Occupy Wall Street

“Che Guevara was not a communist,” a girl says without glancing up from her cell phone, nodding in the direction of a group of five people wearing occupy the hood shirts; the face of Che in between the words occupy and hood. From where I sit, it’s too loud to hear what someone might have … Continue reading

Work Means Liberity!

Reading Mark Kingwell’s essay, “The Language of Work,” in last month’s Harper’s Magazine is an opportunity to break from the complexities of our current global crisis and return to a more simple argument. The purpose of his essay is to get at the essence of work, what it is, and why we should resist it. … Continue reading

Bad Architecture

Today while doing my transit research for the Miami TriRail System I came across Opa-Locka station. Interesting name, I thought as I zoomed into the station on Google Earth. Checking first for handicap accessible egresseses, I found an escalator concealed within a hideous concrete turret and an outer wall of paste-y, pastel-striped patterns. Meanwhile, the … Continue reading

Performing the Rehearsal: The Strip Tease of Modernity

Hegel changed the course of modern philosophy when he asserted that history, driven by changes in the ideals and values of a given people, is  contradictory by nature. Yet modernity for Hegel was characterized by a sense of universality, thus lending itself to a certain idealism which was soon shattered by Marx, who used Hegelian … Continue reading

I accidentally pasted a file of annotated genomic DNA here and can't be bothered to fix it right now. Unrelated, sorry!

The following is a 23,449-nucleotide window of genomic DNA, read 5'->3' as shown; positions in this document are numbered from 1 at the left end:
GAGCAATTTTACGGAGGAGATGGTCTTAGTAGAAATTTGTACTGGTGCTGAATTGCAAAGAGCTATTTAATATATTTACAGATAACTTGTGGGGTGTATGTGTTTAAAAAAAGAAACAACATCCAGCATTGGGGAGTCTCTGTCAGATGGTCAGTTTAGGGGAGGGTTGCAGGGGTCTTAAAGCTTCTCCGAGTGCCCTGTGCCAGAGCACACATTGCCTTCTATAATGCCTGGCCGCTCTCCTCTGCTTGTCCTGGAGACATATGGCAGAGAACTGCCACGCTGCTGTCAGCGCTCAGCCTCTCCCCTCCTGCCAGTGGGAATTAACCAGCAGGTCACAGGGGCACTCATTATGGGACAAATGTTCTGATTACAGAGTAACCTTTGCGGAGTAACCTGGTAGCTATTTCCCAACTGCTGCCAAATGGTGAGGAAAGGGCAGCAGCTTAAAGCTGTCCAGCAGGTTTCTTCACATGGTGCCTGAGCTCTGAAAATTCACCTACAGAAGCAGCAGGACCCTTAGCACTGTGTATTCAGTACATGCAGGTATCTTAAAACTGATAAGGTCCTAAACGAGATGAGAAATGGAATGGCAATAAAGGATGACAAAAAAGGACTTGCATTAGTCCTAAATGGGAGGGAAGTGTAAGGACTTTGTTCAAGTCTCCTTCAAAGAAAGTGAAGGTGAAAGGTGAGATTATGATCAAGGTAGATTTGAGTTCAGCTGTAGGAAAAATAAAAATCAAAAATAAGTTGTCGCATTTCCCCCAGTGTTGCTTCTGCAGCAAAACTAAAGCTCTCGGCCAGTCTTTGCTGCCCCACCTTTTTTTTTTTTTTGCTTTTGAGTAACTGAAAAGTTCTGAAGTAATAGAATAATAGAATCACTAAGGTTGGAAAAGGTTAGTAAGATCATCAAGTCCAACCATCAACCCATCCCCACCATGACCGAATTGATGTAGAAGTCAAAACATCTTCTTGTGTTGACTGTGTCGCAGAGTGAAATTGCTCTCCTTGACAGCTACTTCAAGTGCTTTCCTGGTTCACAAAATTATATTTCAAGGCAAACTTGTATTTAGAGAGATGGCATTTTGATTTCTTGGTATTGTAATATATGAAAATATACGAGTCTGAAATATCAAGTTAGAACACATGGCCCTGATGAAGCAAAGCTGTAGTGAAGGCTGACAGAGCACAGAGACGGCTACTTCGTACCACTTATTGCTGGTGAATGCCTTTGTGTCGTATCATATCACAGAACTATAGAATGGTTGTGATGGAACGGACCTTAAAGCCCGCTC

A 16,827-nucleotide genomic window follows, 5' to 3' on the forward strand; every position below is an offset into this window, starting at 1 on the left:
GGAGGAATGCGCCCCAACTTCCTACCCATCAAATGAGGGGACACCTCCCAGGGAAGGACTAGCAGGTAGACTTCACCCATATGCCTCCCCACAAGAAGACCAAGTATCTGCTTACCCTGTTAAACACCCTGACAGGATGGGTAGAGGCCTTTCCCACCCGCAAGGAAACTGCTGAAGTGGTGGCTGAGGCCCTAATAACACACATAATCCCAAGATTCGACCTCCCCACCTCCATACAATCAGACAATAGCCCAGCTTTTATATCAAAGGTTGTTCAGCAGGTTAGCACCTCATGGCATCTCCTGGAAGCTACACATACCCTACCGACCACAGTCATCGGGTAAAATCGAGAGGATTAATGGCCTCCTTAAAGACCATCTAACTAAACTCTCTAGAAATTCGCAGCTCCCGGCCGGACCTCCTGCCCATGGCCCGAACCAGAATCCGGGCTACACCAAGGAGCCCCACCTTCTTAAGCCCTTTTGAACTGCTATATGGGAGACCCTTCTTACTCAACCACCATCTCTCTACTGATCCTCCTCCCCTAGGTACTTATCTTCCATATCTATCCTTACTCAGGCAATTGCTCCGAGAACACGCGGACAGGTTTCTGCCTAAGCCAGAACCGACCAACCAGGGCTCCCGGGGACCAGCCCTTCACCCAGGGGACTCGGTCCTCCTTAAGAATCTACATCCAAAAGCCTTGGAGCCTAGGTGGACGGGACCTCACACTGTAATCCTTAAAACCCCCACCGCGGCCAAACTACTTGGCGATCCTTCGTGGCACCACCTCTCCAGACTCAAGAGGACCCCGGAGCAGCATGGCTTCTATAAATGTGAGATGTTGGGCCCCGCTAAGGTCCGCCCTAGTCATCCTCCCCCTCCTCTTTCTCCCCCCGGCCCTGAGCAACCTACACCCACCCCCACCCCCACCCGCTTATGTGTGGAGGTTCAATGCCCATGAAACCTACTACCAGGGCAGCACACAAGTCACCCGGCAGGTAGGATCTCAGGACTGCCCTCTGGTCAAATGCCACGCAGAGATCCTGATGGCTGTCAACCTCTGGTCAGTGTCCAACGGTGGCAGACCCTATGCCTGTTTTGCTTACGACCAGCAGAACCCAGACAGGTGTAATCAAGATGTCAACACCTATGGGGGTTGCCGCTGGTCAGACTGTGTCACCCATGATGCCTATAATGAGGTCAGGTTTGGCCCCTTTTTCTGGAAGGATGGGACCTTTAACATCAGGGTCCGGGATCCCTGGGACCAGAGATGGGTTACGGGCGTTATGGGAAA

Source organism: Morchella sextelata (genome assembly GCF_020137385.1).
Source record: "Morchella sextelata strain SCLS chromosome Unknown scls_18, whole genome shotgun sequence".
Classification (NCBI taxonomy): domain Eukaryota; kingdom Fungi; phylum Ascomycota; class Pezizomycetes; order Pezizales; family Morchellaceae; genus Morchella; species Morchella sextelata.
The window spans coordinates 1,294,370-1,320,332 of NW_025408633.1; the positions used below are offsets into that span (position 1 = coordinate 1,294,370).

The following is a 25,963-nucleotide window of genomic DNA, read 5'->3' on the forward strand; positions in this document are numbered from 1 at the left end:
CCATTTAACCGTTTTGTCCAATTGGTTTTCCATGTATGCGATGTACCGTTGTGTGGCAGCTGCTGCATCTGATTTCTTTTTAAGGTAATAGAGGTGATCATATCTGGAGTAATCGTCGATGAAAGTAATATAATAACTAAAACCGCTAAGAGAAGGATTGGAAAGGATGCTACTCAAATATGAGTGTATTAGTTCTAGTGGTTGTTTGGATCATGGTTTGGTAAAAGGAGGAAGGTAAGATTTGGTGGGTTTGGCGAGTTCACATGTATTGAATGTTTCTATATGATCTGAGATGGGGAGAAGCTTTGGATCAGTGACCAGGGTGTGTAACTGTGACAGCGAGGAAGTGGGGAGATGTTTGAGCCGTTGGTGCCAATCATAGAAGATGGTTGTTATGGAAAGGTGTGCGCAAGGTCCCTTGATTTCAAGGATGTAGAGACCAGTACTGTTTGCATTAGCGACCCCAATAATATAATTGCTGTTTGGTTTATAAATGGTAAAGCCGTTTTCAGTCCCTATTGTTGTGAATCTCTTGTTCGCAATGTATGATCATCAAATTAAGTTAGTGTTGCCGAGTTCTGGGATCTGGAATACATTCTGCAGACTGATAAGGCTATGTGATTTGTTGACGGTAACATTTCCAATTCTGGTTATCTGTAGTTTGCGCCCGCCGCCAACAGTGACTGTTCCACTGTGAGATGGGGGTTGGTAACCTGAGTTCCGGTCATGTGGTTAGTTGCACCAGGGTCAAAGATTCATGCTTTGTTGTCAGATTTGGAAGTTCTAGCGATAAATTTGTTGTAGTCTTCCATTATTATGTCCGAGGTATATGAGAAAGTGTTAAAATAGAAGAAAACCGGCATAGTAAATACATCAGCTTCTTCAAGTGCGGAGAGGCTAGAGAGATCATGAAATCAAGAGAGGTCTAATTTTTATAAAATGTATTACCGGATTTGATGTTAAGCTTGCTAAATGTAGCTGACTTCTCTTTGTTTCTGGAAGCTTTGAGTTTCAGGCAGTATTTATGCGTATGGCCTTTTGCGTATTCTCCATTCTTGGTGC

634-5789

The best part about Planner’s Network conferences is the organization’s ability to connect participants to a diverse range of projects and issues underway in the host city. This year’s theme on regional economic development was emphasized in the various excursions that took place throughout Memphis. Some highlights: Shelby Farms Greenline On Saturday about eight of … Continue reading

Some Thoughts on Transportation Education I

Waiting on the subway platform in the first hours of the morning, I usually experience some kind of infrastructure euphoria. Even the rats, who at this time, are so bold as to come right up to your feet, are a part of my utopian vision for a more collective MTA consciousness. It might be a … Continue reading

Deep Sea Sovereignty

Sovereignty is about power, boundaries, and sight. To possess we must define what it is we are possessing, to define we must see. How can one truly govern what one cannot see? 20,000 Leagues Under the Sea is a story about one man’s attempt to possess the unpossessible, which, on a surface level, is all … Continue reading

Material Proximity

Where does sculpture end and geography begin? That was the unshakable question that developed in my head during a recent trip to the Noguchi Museum in Queens. A few days prior, I’d been reading Derek Gregory’s Ideology, Science and Human Geography chapter “Structural explanation in geography,” a discussion of Maus and Levi-Strauss’s elementary methods of … Continue reading

First as Tragedy, Then as Farce

The title of this post is borrowed from Zizek’s 2010 book, a title that accurately describes the irony of a recent ad in the New York Times. Under the guise of tragedy, Eton Corporation’s “Help Japan by donating an Emergency Radio” illustrates the farce of contemporary consumption and its cultivation of an ‘authentic’ self by … Continue reading

In the Domain of Body Culture

The image of the crowd belongs to the domain of body culture. It’s unquestionable powerful lies in momentum, where the body—as mass—replaces the singular mind. Last month, as crowds proliferated across the Middle East, there was a brief interlude here in the US in form of the Super bowl and its halftime show. The extreme … Continue reading